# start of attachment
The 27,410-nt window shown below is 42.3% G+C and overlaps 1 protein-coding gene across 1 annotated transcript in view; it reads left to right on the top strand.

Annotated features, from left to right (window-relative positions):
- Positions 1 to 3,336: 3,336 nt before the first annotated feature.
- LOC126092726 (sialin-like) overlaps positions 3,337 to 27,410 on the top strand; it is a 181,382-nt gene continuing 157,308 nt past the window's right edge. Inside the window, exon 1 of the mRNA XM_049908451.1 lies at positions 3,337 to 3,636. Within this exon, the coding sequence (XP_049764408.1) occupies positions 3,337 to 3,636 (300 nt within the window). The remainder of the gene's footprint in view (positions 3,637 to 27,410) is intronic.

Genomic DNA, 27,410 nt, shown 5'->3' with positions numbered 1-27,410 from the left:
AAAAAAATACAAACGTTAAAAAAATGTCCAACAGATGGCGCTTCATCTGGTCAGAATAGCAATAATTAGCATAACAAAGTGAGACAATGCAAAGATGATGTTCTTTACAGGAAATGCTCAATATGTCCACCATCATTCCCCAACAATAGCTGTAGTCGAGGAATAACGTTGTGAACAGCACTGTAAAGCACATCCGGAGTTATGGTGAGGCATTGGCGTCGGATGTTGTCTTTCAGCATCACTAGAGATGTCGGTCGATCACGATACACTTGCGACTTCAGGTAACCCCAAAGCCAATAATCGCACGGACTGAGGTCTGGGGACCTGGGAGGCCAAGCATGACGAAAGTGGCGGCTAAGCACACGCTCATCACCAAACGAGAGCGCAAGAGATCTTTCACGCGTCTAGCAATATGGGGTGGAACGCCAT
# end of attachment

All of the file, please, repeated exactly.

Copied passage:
The 27,410-nt window shown below is 42.3% G+C and overlaps 1 protein-coding gene across 1 annotated transcript in view; it reads left to right on the top strand.

Annotated features, from left to right (window-relative positions):
- Positions 1 to 3,336: 3,336 nt before the first annotated feature.
- LOC126092726 (sialin-like) overlaps positions 3,337 to 27,410 on the top strand; it is a 181,382-nt gene continuing 157,308 nt past the window's right edge. Inside the window, exon 1 of the mRNA XM_049908451.1 lies at positions 3,337 to 3,636. Within this exon, the coding sequence (XP_049764408.1) occupies positions 3,337 to 3,636 (300 nt within the window). The remainder of the gene's footprint in view (positions 3,637 to 27,410) is intronic.

Genomic DNA, 27,410 nt, shown 5'->3' with positions numbered 1-27,410 from the left:
AAAAAAATACAAACGTTAAAAAAATGTCCAACAGATGGCGCTTCATCTGGTCAGAATAGCAATAATTAGCATAACAAAGTGAGACAATGCAAAGATGATGTTCTTTACAGGAAATGCTCAATATGTCCACCATCATTCCCCAACAATAGCTGTAGTCGAGGAATAACGTTGTGAACAGCACTGTAAAGCACATCCGGAGTTATGGTGAGGCATTGGCGTCGGATGTTGTCTTTCAGCATCACTAGAGATGTCGGTCGATCACGATACACTTGCGACTTCAGGTAACCCCAAAGCCAATAATCGCACGGACTGAGGTCTGGGGACCTGGGAGGCCAAGCATGACGAAAGTGGCGGCTAAGCACACGCTCATCACCAAACGAGAGCGCAAGAGATCTTTCACGCGTCTAGCAATATGGGGTGGAACGCCAT